She has been on the swim team for the past three seasons and the track team the past two years. Swim coach Jennifer Peele has been able to coach Molnar and witness her success.

“Olivia is hardworking, full of character and has fun with her teammates,” Peele said. 

Molnar prefers the Freestyle events. Peele likes to mix it up for her and have her do Butterfly and Backstroke, as well, at some of the meets. She competed in the 50 Freestyle and 100 Freestyle at the District Swim meet.

Molnar also competes in track and field for TC. Molnar competed in the 100m wheelchair, 400m wheelchair and shot put 4kg wheelchair events at the Area track meet April 21 where she placed first in both the 100m and 400m races. Molnar, being a perfectionist, felt that it wasn’t her best. In order to compete at the Area meet she had to qualify at the district meet, where she got first place as well. Molnar will now compete at the state meet May 13 after meeting the qualifications.

Molnar competes in the wheelchair 100m dash at the TC Invitational. photo by Sinai Nguyen

“I lost feeling in my hands half way through,” she said. “There were a lot of people there. It was really fun and I enjoyed cheering people on.”

Support and New Perspective 

Some of Molnar’s biggest supporters are her parents and little sister Maria. She says her family is very supportive of her and jokingly added that her parents were already making plans to vacation wherever the Olympics take her.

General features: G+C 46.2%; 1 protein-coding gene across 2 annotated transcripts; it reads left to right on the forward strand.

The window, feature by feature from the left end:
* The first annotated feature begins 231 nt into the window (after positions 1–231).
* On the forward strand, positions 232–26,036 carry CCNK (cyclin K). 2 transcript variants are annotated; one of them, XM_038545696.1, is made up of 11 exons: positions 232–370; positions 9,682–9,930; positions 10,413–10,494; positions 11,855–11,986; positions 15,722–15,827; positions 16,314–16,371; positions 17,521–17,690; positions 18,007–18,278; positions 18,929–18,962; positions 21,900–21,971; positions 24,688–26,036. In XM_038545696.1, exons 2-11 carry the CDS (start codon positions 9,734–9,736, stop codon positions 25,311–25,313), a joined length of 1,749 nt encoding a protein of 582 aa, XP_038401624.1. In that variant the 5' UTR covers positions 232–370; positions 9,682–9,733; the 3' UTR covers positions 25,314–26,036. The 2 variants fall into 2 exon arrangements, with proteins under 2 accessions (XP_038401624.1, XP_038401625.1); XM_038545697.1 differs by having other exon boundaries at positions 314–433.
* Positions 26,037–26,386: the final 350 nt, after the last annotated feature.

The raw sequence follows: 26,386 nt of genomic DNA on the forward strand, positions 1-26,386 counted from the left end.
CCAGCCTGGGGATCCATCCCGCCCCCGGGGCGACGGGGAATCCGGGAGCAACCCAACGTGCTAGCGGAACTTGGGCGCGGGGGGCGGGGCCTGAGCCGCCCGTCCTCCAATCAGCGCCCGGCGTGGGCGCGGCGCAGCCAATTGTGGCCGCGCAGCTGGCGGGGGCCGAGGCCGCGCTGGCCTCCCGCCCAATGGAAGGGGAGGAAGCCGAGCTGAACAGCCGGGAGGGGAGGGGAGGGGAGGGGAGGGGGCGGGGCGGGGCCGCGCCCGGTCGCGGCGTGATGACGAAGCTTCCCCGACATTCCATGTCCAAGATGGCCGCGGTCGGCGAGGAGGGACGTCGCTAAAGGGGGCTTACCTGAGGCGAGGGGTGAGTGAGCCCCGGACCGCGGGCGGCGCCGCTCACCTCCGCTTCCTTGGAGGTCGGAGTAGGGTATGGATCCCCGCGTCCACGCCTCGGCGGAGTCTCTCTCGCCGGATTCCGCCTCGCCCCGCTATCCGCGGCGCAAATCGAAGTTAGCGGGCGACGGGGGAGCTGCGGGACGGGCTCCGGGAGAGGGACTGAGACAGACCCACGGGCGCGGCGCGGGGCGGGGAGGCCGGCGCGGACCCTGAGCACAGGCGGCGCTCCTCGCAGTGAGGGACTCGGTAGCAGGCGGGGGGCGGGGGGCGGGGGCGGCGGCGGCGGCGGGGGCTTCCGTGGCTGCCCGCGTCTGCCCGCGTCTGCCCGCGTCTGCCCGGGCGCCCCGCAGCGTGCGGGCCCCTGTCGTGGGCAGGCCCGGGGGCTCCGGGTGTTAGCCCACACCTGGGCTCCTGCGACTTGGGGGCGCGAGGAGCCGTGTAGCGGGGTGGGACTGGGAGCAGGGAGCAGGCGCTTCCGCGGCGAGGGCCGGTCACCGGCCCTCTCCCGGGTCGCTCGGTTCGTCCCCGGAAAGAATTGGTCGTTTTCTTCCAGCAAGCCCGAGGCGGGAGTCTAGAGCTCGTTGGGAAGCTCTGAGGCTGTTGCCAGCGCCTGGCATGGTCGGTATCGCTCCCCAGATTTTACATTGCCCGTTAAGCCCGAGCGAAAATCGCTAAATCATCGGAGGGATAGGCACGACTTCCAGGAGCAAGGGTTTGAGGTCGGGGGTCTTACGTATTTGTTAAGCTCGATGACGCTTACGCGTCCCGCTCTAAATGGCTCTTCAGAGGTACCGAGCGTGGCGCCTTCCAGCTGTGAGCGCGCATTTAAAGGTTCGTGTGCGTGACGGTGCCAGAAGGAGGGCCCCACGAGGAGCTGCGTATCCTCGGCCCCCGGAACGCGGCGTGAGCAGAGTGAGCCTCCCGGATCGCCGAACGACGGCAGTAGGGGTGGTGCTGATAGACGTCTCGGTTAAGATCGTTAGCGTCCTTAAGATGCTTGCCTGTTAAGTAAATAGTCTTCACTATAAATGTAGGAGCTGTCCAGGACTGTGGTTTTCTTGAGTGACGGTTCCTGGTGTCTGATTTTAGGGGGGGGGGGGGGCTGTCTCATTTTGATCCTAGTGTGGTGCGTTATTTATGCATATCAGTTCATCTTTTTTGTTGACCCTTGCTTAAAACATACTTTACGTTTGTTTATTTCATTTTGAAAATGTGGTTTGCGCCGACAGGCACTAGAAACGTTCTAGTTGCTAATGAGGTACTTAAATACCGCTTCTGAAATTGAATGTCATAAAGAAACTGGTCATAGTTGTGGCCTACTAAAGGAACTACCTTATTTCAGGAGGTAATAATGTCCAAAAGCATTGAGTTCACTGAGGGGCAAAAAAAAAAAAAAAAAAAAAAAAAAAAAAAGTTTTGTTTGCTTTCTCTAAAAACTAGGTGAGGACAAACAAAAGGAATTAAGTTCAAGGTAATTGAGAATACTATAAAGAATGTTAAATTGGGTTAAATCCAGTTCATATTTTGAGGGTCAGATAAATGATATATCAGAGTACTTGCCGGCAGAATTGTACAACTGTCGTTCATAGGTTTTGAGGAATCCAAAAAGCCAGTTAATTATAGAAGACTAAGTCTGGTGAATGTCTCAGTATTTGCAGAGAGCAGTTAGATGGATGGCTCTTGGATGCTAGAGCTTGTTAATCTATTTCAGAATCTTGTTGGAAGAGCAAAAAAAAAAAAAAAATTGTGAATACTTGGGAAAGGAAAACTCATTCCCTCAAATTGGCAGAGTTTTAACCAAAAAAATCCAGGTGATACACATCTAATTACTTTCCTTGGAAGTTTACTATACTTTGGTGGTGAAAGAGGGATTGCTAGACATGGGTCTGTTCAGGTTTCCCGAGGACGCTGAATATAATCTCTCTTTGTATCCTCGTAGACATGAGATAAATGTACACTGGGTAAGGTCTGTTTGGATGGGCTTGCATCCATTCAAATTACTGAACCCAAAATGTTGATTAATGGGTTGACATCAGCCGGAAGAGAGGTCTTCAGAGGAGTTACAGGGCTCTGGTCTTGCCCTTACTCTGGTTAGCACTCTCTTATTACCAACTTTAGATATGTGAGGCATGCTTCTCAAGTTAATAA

“My sister Maria’s a swimmer as well. So we are constantly in and out of the pool, she’s very supportive,” Molnar said. “She also runs so she’ll go on runs with me, I’d say my family is probably my biggest supporter for sure.”

For Molnar it wasn’t always like this; having a disability, she felt limited. Until she found her sports. 

Molnar credits her parents for always encouraging and urging her to participate in different activities. She remembers her parents always telling her she was going to do sports. She figured participating was always inevitable.

It wasn’t until she dove deeper into her sports of choice that she realized that a new world awaited. 

“There was doubt, but once I got started it was like, there’s so much I could do.” she said. “The opportunities were endless.”

Growing up Molnar remembers the days she spent with her dad watching sporting events on TV. They watched everything from Michael Phelps to the Williams sisters. She remembers her dad’s obsession with tennis, though she never expressed interest in participating. 

“We watched every open,” Molnar said. “To this day we still watch every open.”

Multiple people in Molnar’s life are extremely proud of her accomplishments. She has big goals and dreams for herself, but her biggest accomplishment and proudest moment isn’t the races and triathlons. Instead, she takes pride in being able to be an inspiration to younger kids like she once did watching professional athletes. 

“Watching other people do it is an inspiration,” Molnar said. 

Her smile comes from more than just competing; it comes from the happiness that she has found within herself again. 

“I’m most happy about finding myself in sport,” she said. “I started this two years ago and I’ve really grown. I wouldn’t be who I am without my sports.”